While the Greenwich Village Historic District may be among the city’s most heterogeneous districts, there are clearly common characteristics found throughout to which we believe new designs should relate.  Buildings in the district are largely solid, and much of their rhythm comes from the relationship between solid and void.  In the proposed design there is virtually no solidity, and therefore little or no such relationship.  Instead, this largely glass facade will glow by night and reflect by day, creating a dynamic substantially different than that which is pervasive throughout this district.  Additionally, glass buildings are largely defined visually by the placement of glass relative to its framework. This design appears to have nearly flush glass supporting an unrelenting horizontal design.  By contrast, if well-proportioned glass is recessed in a framework that expresses both vertical and horizontal elements, even if the framework itself is thin, the shadow and depth created by the framework allows the building to relate to 19th century surroundings. The greater the proportion of glass in a façade, the more important this becomes.

Additionally, the unrelieved horizontality of the design concerns us.  There is virtually no precedent in the district for such an insistently horizontal orientation, and we would respectfully disagree with the applicant’s assertion that this mirrors the horizontality of rows of Village houses which, on the contrary, are a complex pattern of combined vertical and horizontal elements. Horizontality may make for an eye-catching design, but it will not make one which speaks to the character of the district within which it is located.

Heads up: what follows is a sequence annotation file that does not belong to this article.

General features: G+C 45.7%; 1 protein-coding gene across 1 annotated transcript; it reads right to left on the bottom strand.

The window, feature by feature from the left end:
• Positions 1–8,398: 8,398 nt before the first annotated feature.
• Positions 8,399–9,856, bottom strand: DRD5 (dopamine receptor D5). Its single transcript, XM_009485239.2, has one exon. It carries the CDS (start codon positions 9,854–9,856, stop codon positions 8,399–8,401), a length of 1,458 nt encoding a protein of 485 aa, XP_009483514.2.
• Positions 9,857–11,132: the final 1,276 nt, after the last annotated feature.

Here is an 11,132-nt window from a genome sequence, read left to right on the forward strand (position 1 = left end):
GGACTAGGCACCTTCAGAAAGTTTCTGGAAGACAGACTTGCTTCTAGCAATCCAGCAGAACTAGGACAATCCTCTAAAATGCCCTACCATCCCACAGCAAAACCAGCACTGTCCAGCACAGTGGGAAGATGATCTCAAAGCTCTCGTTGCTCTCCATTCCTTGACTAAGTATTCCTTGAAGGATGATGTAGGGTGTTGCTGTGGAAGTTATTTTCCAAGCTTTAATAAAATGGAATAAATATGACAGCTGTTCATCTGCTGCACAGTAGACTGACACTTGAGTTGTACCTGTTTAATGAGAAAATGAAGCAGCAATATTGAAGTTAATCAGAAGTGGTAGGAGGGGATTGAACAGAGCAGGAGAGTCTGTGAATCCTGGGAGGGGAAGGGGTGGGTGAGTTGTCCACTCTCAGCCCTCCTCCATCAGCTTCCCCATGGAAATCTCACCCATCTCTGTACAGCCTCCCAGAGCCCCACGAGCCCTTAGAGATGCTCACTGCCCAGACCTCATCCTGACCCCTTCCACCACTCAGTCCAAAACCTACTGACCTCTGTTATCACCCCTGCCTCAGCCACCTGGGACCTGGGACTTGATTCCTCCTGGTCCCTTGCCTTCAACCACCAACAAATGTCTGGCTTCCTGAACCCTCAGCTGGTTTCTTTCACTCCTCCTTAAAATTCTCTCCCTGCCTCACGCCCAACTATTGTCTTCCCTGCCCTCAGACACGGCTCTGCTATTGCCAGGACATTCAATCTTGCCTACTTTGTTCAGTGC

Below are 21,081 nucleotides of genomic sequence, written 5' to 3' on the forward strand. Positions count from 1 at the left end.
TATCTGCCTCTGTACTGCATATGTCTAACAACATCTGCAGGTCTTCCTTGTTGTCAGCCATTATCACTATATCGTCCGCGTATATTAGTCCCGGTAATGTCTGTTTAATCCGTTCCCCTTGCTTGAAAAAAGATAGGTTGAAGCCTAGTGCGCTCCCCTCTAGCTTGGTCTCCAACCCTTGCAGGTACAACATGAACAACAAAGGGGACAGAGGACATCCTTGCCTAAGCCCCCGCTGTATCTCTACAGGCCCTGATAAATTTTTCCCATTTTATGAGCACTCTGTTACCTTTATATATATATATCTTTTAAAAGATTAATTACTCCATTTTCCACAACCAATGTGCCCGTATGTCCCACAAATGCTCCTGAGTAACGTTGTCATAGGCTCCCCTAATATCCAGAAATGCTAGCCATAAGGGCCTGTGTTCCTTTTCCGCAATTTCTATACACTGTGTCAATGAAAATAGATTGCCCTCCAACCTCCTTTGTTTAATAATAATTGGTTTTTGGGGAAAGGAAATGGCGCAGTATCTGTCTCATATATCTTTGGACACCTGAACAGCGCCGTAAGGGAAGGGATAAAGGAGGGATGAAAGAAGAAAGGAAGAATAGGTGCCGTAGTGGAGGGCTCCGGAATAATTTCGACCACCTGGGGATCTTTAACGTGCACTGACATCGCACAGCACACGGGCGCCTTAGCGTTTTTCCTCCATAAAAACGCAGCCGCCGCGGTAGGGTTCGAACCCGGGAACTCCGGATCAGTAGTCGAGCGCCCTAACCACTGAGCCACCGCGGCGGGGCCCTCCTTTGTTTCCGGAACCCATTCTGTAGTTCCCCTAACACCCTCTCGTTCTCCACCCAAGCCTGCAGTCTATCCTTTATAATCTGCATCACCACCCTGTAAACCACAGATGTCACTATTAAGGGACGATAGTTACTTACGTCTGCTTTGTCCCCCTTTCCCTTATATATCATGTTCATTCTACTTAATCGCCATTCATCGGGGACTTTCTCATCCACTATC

In fact, while the architecture of the Greenwich Village Historic District is incredibly varied, it is generally quite modest, with occasional punctuations of whimsy.  The very bold and dramatic design before you today speaks a very different language.  Anticipating occasions such as this, the 1969 designation report of the Greenwich Village Historic District said regarding new construction within the district: “The architect should take into account his surroundings, including the adjoining buildings and those across the street and along the entire block front.  The new building should relate well to its neighbors in terms of the materials that are used, the architectural proportions, the size and shape of the windows and the details on the front of the building...Essentially the most successful design in an Historic District will be the simplest.  The architects should avoid the use of too many different materials and the creation of bizarre effects.”  The report goes on to say “the Commission hopes that these new buildings will be well-designed so that they can enhance the charm of the community...progress in an historic district should mean that the best of the past is preserved and that new buildings built there will enhance those which are already there.”